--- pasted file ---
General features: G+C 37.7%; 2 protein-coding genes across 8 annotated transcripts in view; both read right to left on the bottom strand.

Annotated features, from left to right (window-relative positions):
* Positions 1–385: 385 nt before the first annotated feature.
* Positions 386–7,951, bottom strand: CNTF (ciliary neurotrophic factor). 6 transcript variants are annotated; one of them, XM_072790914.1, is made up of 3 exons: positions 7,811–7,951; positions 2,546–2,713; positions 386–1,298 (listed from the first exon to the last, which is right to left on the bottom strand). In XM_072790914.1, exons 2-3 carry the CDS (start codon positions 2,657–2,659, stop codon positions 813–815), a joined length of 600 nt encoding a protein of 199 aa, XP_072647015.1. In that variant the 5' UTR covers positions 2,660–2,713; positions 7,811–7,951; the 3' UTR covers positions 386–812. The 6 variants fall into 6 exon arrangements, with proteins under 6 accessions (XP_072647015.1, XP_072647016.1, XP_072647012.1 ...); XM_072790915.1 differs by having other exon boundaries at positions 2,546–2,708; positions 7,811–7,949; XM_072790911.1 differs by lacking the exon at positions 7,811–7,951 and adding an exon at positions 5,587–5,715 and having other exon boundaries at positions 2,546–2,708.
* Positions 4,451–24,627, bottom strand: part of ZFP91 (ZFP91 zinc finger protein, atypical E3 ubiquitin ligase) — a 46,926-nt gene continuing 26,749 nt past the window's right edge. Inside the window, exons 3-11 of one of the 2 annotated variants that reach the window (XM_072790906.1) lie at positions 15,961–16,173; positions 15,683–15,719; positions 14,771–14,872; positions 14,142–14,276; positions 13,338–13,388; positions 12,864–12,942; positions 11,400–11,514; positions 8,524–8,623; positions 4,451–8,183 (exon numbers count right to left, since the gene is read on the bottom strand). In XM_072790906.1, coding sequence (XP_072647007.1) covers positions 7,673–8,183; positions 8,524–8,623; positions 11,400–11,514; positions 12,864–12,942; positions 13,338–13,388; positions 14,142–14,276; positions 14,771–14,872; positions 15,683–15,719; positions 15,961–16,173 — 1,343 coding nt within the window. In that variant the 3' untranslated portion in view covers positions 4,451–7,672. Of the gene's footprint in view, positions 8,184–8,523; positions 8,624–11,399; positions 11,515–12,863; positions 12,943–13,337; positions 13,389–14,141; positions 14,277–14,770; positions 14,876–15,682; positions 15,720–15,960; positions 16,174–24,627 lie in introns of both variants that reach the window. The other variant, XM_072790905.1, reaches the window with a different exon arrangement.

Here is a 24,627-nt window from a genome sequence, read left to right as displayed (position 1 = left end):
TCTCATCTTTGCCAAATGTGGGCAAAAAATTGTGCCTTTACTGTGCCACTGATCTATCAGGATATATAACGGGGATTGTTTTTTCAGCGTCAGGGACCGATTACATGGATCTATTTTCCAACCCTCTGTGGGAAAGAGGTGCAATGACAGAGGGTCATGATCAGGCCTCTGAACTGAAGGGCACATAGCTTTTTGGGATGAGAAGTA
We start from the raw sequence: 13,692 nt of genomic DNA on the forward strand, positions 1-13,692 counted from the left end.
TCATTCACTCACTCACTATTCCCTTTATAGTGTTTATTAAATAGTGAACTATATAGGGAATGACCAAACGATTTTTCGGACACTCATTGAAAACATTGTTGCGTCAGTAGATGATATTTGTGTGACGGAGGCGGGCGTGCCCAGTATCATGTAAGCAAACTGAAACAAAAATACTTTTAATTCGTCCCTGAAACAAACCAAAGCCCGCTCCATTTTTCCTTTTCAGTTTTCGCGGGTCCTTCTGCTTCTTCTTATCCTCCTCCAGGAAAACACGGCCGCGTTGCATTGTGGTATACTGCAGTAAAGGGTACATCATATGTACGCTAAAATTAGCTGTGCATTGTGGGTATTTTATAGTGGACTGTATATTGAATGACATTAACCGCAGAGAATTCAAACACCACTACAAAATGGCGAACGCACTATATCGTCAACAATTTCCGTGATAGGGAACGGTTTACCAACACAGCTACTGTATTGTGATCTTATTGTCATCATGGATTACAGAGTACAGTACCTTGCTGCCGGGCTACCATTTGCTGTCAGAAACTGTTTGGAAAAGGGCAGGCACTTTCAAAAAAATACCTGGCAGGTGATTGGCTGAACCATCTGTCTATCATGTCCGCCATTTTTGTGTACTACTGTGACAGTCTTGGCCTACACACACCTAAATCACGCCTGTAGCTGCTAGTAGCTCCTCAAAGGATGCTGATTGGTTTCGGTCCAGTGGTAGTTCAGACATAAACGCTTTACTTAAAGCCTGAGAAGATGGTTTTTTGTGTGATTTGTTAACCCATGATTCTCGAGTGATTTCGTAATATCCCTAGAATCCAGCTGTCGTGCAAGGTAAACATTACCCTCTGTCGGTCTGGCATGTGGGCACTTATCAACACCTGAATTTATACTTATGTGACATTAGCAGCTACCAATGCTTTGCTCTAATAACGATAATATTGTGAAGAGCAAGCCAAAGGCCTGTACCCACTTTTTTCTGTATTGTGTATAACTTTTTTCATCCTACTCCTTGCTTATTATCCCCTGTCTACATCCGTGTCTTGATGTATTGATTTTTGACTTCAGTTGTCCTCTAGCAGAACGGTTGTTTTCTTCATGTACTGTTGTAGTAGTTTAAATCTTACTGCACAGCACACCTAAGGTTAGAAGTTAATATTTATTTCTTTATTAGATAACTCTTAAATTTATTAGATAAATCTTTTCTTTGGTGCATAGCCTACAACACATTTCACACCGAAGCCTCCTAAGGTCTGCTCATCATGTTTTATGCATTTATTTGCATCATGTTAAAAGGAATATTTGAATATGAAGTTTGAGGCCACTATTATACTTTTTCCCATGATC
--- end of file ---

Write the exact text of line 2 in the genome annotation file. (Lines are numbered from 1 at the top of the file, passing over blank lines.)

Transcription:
Annotated features, from left to right (window-relative positions):